The Stoics were not agreed upon the question.
Cosmological materialism is that form of the doctrine in which the dominant motive is the formation of a comprehensive world-scheme: the Stoics and Epicureans were cosmological materialists.
(i) The " three theologies "- recognized by the early Roman Stoics - probably on the suggestion of a passage in Aristotle's Metaphysics, xi.
God is the soul of the world, although the gods of popular belief are (at least by the later Stoics) respectfully if exoterically acknowledged.
In the great Roman Stoics - Seneca, Epictetus; less material for theism perhaps.
- Two sets of writers have been considered: - first, the greater philosophers, who have incidentally furthered theism (Socrates, Plato, Aristotle, the Stoics, Descartes, Locke, Kant, Hegel, Mill, Lotze), or opposed it (Epicurus, Spinoza, Hume, Kant, Hegel, Mill, Spencer); and, secondly, the deliberate champions of theism - Cicero (especially in the De Natura Deorum), Philo, Raymond of Sabunde (in a sense), Wolff, Butler (in a sense), Paley, and a host of English and German 18th-century authors, who chiefly handle the Design argument; then recent writers like R.
In the cosmology of the Stoics we have the germ of a monistic and pantheistic conception of evolution.
The necessity in the world's order is regarded by the Stoics as identical with the divine reason, and this idea is used as the basis of a teleological and optimistic view of nature.
- The Epicureans differed from the Stoics by adopting a purely mechanical view of the worldprocess.
Since a finite number of particles is only susceptible of finite transpositions, it must happen (he says), in an eternal duration that every possible order or position will be tried an infinite number of times, and hence this world is to be regarded (as the Stoics maintained) as an exact reproduction of previous worlds.
(3) Philosophical: Besides article STOICS, E.
The importance of these principles lies not only in their intrinsic value as an ethical system, but also in the fact that they form the link between Socrates and the Stoics, between the essentially Greek philosophy of the 4th century B.C. and a system of thought which has exercised a profound and far-reaching influence on medieval and modern ethics.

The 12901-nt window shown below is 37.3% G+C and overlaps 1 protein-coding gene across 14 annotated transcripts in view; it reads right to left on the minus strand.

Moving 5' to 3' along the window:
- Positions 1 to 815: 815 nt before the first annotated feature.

It was left to the Stoics to separate the wheat from the chaff, and to assign to the words "knowledge" and "nature" a saner and more comprehensive meaning.
Stoics and Socrates.
Yet the idealistic postulate of a summum bonum is in result optimistic, and this view predominated among the Stoics and the Neoplatonists.
With indomitable perseverance he applied himself to these subjects; although himself a teacher, he regularly attended the lectures of Ammonius Saccas, and made a thorough study of the books of Plato and Numenius, of the Stoics and the Pythagoreans.
His manner of life was ascetic; the sayings of the Sermon on the Mount and the practical maxims of the Stoics were his guiding stars.
Though this narrative is a mixture of truth and fiction, it may be said with certainty that a thorough study of the philosophy of Peripatetics and Pythagoreans, Stoics and Platonists, brought home to Justin the conviction that true knowledge was not to be found in them.
It is explained by Cicero as being due to his theory that the scepticism of Carneades was merely a means of attacking the Stoics on their own ground.
Whilst the fathers agree with the Stoics of the 2nd century in representing slavery as an indifferent circumstance in the eye of religion and morality, the contempt for the class which the Stoics too often exhibited is in them replaced by a genuine sympathy.
Nothing else is known of his life, but it is clear that he was eminent amongst the Stoics of the period.
Like the earlier Stoics, Cleanthes and Chrysippus, he held that virtue may be taught.
Thus caught between two fires the casuists developed a highly ingenious method, not unlike that of the Roman Stoics, for eviscerating the substance of a rule while leaving its shadow carefully intact.
Thinkers chose their doctrines from many sources - from the venerated teaching of Aristotle and Plato, from that of the Pythagoreans and of the Stoics, from the old Greek mythology, and from the Jewish and other Oriental systems. Yet it must be observed that Neoplatonism, Gnosticism, and the other systems which are grouped under the name Alexandrian, were not truly eclectic, consisting, as they did, not of a mere syncretism of Greek and Oriental thought, but of a mutual modification of the two.
The Epicureans regarded fate as blind chance, while to the Stoics everything is subject to an absolute rational law.
In common with other Stoics of the middle period, he displayed eclectic tendencies, following the older Stoics, Panaetius, Plato and Aristotle.